Protozoan parasites of the genus Leishmania are the causative agents of leishmaniasis, a disease that is characterized by a spectrum of clinical manifestations ranging from ulcerative skin lesions to fatal visceral infections. Leishmaniasis is a poverty-related disease and is associated with malnutrition, displacement, poor housing, illiteracy, gender discrimination, weakness of the immune system and lack of resources. Leishmaniasis is further compromised by the emergence of co-infection with human immunodeficiency virus (HIV) in endemic areas. Globally, there are an estimated 1.5?2 million new cases of leishmaniasis and 80,000 deaths each year, and 350 million people are at risk of infection and disease. In the absence of vaccination, chemotherapy, together with vector control, remains one of the most important elements in the control of leishmaniasis. However, this strategy is seriously threatened by the high toxicity of clinical drugs and the rampant increase of resistance in the field. As leishmaniasis is a disease of poverty, pharmaceutical companies have had limited incentive for the search of novel anti-leishmanial drugs because there would be low economic return on their investment. The goal of this SBIR application is to develop an affordable and effective antileishmanial ointment for treating cutaneous leishmaniasis (CL) in both developed and developing areas of the world. Our team recently discovered that zinc(II)-dipicolylamine (ZnDPA) complexes have strong antileishmanial activity against Leishmania major one of the causative agents of CL. Molecular Targeting Technologies Inc. will develop ointment formulations of ZnDPA and the team at the University of Notre Dame will test these ointments in an in vivo model of CL that takes advantage of a genetically modified L. major strain which stably express a red fluorescent mCherry protein. Furthermore, the proposed studies on skin toxicity and biodistribution of ZnDPA will be significant for a successful clinical translation.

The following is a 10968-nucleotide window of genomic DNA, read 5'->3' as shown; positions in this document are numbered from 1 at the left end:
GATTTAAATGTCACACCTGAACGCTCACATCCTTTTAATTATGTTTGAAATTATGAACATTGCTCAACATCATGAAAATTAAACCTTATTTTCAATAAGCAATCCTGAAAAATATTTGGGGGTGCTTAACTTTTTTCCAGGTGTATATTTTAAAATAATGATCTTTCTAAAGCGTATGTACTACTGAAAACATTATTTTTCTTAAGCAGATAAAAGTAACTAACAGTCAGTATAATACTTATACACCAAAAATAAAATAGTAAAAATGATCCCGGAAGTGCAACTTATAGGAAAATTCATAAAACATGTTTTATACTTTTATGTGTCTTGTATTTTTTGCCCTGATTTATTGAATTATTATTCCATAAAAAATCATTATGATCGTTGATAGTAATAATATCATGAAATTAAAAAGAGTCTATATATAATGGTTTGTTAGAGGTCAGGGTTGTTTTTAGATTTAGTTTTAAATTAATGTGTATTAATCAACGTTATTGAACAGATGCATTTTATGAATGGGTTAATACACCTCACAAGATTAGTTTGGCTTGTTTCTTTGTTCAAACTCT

Leishmania spp. are parasitic protozoa responsible for a spectrum of diseases known as leishmaniasis. Leishmaniasis represents a major international health problem, has a high morbidity and mortality rate, and is classified as an emerging and uncontrolled disease by the World Health Organization (WHO). There are few drugs available for the treatment of these diseases, and most are expensive and highly toxic. This project will apply new technology to test new compounds that can be developed into real solutions for the control of leishmaniasis.